The sixth of the episode of The Knick featured … wait for it … some victories! All around! (“Wait, for characters in the show? But why?!” said everyone that worked on The Leftovers.) And not just for the characters. The season-long wait for Drs. John Thackery and Algernon Edwards to make (separate) humanity-altering medical breakthroughs on-screen finally occurred, as did a breakthrough of sorts in their relationship. A monumental victory for the show’s small but steady audience.
I’ve said it before: at root, Thack isn’t racist. What he is is pragmatic, realistic, and often too honest. This caused his objection to Edwards’ presence at the hospital; not that his race would prevent him from being a competent or even brilliant surgeon (which he is), but that his race would impede on the likelihood of patients with pockets exponentially deeper than that of the Knick’s typical clientele coming through the doors for treatment.
Also the realistic, passionate, pragmatist, Algernon took to the basement to continue his work. Although Thackery’s perfectly pissed off when he discovers what his “deputy chief of surgery” has been up to underground, Thack seems to commiserate with Edwards on the position he was put in, eventually relenting the idea of turning Edwards in, and agreeing to treat him as his rightful equal after Edwards offers to share his brilliant discovery to advance hernia treatment. I’m not positive he’ll take Edwards up on the latter (Thackery proves he’s not so willing to attach his name falsely to things; unlike the esteemed Dr. Pepper) but who cares if he does. Surgeon buddies!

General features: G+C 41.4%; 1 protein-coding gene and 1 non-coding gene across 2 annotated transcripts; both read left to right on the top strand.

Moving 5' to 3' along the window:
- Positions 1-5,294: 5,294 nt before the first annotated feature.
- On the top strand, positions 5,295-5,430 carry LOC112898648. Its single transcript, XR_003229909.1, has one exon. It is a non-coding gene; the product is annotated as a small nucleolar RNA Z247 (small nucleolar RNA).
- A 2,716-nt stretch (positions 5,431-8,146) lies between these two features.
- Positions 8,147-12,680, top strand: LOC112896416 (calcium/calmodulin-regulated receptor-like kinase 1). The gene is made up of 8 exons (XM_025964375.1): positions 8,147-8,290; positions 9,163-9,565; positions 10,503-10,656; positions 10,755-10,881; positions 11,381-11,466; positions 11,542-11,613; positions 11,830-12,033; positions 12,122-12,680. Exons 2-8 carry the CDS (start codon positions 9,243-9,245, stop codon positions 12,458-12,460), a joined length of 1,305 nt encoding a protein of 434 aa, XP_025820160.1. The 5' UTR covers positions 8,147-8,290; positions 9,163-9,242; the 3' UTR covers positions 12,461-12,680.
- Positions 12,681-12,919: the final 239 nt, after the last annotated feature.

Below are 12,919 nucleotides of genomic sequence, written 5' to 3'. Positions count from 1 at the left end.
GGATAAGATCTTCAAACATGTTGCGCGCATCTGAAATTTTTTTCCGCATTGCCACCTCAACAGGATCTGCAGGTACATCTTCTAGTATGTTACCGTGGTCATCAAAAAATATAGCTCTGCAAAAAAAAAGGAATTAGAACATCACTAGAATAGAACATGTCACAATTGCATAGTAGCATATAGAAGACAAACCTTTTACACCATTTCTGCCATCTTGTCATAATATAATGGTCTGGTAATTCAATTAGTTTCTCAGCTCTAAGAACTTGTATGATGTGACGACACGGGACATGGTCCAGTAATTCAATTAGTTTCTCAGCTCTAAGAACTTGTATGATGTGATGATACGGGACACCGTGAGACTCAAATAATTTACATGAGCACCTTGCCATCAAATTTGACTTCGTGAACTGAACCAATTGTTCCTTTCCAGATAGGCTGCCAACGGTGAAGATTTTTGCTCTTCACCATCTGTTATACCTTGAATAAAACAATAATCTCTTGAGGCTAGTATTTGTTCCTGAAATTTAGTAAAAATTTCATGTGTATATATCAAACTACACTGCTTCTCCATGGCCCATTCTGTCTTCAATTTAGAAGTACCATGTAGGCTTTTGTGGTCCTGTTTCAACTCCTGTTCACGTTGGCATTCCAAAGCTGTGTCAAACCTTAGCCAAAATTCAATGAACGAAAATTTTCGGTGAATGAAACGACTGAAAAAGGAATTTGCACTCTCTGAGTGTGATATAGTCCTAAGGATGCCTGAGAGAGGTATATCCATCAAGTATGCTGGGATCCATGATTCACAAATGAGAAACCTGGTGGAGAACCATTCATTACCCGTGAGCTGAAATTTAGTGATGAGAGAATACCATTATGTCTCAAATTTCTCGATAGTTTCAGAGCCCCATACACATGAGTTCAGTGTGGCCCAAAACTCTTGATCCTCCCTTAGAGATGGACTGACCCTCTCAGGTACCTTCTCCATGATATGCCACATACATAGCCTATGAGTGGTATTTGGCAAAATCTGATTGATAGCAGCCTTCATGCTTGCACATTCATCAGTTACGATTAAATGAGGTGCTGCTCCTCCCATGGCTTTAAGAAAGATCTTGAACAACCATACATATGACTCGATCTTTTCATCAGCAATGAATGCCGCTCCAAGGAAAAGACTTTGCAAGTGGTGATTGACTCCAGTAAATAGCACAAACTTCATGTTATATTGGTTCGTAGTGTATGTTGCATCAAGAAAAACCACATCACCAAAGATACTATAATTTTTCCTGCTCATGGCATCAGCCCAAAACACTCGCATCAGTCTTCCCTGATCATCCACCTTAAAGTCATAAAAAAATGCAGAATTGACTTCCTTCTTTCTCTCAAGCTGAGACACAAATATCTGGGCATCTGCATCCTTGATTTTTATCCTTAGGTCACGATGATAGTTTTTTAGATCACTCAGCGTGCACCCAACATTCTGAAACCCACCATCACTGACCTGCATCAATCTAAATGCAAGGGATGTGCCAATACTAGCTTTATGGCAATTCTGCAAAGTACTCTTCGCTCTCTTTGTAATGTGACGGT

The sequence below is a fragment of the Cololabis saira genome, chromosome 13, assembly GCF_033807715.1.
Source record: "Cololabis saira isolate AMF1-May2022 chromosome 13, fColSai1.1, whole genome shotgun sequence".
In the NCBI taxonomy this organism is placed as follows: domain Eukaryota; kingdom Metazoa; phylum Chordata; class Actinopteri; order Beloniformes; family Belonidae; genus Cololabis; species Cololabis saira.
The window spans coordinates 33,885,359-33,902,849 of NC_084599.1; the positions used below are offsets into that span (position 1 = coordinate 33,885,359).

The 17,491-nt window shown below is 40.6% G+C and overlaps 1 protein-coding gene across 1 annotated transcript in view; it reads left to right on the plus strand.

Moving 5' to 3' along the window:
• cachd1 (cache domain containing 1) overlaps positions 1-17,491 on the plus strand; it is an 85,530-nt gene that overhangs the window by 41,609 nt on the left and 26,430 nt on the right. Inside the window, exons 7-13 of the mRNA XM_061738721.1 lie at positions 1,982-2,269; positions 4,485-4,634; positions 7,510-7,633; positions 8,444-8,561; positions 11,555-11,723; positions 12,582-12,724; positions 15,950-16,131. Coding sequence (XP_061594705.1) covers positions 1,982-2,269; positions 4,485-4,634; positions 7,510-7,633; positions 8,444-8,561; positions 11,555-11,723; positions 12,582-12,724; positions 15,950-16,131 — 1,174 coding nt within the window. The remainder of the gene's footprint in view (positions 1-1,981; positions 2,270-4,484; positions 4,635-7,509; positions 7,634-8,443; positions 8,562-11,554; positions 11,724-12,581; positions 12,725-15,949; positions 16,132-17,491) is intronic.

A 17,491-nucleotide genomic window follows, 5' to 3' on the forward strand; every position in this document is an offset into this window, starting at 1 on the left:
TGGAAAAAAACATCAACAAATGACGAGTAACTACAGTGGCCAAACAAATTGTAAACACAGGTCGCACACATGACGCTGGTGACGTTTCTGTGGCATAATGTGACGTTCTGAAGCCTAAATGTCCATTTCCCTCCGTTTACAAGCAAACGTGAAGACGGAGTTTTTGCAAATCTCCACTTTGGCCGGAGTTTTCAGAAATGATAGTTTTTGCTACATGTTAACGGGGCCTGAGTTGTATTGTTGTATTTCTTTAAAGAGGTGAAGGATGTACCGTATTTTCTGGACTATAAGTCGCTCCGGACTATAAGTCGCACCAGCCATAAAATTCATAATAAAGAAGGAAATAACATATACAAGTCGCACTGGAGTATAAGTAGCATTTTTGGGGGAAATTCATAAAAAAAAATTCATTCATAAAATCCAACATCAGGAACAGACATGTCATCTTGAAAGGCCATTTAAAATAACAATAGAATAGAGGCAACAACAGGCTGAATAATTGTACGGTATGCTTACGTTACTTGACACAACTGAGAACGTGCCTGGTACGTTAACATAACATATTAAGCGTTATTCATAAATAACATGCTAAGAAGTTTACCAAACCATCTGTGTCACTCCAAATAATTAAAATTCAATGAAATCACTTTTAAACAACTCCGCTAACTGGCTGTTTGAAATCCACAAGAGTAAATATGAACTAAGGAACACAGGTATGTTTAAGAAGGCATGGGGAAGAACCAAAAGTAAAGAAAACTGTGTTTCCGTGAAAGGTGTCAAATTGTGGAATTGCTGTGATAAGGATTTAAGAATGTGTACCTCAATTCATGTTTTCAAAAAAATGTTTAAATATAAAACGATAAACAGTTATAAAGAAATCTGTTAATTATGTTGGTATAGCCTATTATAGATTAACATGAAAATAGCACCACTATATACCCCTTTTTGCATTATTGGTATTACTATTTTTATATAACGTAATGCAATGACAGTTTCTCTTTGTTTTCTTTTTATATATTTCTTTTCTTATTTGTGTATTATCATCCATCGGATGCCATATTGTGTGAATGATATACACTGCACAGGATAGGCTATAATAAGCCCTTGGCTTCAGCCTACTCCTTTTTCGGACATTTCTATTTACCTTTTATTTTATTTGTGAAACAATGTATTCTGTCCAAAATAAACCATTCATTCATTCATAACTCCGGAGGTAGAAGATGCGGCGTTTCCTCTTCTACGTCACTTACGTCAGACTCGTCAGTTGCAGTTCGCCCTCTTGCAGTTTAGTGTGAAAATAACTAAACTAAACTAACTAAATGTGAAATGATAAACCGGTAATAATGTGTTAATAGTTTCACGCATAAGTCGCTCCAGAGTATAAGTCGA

It took him a weekend-long cocaine bender, two (extremely clean) Chinese prostitutes, a basketball, and help from the delightful Dr. Chickering, but Thackery finally solves placenta previa. A victory for the two of them (and, posthumously, Dr. Christensen), as well as for the audience (and, let’s not forget, the world); hopefully this is the last time we’ll have to watch anyone cut a pregnant woman open.
New York’s most mismatched detectives had their buddy-cop arc come to an end when Cornelia Robertson and Health Inspector Speight finally find the source of the typhoid outbreak among the city’s elite: Typhoid Mary. Despite Speight’s vileness and Cornelia’s agreement with me over the former, they’ve had some fun moments together. But none as good as Cornelia’s Lawrence Taylor impression while apprehending the cook.
Of course it wasn’t all pretzels and peach ice cream; there are four whole episodes left after all. Cornelia is grossly intruded upon when her future father-in-law makes cruel and suggestive remarks in her own bedroom; if he knew of Algernon’s boxing ability, temper, and feelings for the lady, he might think twice. And Dr. Gallinger and his wife lose their child to meningitis. The fact that Gallinger is an ignorant, racist pig offers no silver lining to the loss of a child, but Sister Harriet does: she relays to Gallinger that a newborn has just come under the church’s care. His wife is shaken to the point that she doesn’t acknowledge her daughter’s death, and the nun believes a new child might make a profound difference to a woman who launched herself head-first into motherhood. Although he declines at first, Gallinger seems to entertain the idea. I hope he changes his mind, and that through this loss and the kindness of others, he might develop a heart of his own.